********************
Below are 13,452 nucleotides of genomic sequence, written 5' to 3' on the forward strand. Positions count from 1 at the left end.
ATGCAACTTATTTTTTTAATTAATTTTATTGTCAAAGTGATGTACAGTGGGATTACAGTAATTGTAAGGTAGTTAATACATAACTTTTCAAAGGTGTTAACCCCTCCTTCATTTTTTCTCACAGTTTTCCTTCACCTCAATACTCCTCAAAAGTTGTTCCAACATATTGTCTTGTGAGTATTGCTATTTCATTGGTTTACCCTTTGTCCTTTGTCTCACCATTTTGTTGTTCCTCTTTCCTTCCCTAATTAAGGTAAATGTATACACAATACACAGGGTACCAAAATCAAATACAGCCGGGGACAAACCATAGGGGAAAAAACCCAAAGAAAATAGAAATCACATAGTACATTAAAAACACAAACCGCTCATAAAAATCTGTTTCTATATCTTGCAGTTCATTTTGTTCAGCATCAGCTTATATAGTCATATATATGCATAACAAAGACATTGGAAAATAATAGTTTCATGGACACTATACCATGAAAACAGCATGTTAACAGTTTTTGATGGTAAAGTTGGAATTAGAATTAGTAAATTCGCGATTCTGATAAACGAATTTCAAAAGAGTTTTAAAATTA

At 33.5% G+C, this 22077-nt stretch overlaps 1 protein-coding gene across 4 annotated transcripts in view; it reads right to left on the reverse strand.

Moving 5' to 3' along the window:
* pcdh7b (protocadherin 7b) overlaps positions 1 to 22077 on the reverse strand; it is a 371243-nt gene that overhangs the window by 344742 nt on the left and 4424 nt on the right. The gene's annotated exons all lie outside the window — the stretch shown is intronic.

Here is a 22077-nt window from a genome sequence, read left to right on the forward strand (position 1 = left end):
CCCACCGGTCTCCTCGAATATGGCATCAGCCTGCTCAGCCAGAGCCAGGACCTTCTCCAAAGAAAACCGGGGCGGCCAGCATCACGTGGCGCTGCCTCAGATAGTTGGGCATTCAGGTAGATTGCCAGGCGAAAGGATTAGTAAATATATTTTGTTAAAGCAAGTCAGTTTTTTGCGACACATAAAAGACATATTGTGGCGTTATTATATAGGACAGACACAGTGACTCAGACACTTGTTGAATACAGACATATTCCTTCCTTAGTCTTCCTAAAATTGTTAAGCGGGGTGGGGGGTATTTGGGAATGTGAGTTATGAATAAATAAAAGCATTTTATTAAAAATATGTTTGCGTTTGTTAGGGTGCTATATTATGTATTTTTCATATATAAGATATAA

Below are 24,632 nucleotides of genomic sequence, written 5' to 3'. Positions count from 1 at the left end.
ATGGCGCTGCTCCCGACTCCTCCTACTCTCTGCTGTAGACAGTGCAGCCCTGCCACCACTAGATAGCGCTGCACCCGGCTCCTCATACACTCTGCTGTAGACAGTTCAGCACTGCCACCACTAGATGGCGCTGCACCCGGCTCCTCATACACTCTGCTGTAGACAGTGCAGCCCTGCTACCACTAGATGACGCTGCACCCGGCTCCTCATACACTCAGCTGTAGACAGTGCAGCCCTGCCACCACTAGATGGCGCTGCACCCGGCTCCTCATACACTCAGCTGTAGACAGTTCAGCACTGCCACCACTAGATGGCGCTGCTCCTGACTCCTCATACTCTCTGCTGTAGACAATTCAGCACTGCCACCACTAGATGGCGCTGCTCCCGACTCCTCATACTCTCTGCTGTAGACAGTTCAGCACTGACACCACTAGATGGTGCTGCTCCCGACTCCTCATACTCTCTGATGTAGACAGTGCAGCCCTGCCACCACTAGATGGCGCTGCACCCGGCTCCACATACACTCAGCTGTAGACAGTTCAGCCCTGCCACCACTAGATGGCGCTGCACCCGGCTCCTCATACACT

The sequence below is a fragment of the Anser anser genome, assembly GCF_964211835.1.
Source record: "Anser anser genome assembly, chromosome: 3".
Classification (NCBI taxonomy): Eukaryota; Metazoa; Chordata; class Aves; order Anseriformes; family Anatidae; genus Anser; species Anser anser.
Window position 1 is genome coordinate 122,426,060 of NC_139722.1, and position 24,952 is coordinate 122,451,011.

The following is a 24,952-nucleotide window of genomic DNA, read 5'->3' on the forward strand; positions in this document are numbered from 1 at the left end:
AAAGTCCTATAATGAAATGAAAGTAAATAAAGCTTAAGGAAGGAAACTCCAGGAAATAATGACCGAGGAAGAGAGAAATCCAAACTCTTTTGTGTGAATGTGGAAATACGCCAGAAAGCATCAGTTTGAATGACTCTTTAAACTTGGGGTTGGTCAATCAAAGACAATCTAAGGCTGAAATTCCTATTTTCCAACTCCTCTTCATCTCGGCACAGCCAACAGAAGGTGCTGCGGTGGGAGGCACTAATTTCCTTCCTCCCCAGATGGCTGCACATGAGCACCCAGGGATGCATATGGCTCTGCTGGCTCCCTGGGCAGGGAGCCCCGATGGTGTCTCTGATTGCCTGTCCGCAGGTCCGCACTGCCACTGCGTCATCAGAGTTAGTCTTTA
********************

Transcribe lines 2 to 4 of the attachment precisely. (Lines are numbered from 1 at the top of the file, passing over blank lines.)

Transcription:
ATGCAACTTATTTTTTTAATTAATTTTATTGTCAAAGTGATGTACAGTGGGATTACAGTAATTGTAAGGTAGTTAATACATAACTTTTCAAAGGTGTTAACCCCTCCTTCATTTTTTCTCACAGTTTTCCTTCACCTCAATACTCCTCAAAAGTTGTTCCAACATATTGTCTTGTGAGTATTGCTATTTCATTGGTTTACCCTTTGTCCTTTGTCTCACCATTTTGTTGTTCCTCTTTCCTTCCCTAATTAAGGTAAATGTATACACAATACACAGGGTACCAAAATCAAATACAGCCGGGGACAAACCATAGGGGAAAAAACCCAAAGAAAATAGAAATCACATAGTACATTAAAAACACAAACCGCTCATAAAAATCTGTTTCTATATCTTGCAGTTCATTTTGTTCAGCATCAGCTTATATAGTCATATATATGCATAACAAAGACATTGGAAAATAATAGTTTCATGGACACTATACCATGAAAACAGCATGTTAACAGTTTTTGATGGTAAAGTTGGAATTAGAATTAGTAAATTCGCGATTCTGATAAACGAATTTCAAAAGAGTTTTAAAATTA

At 33.5% G+C, this 22077-nt stretch overlaps 1 protein-coding gene across 4 annotated transcripts in view; it reads right to left on the reverse strand.

Moving 5' to 3' along the window: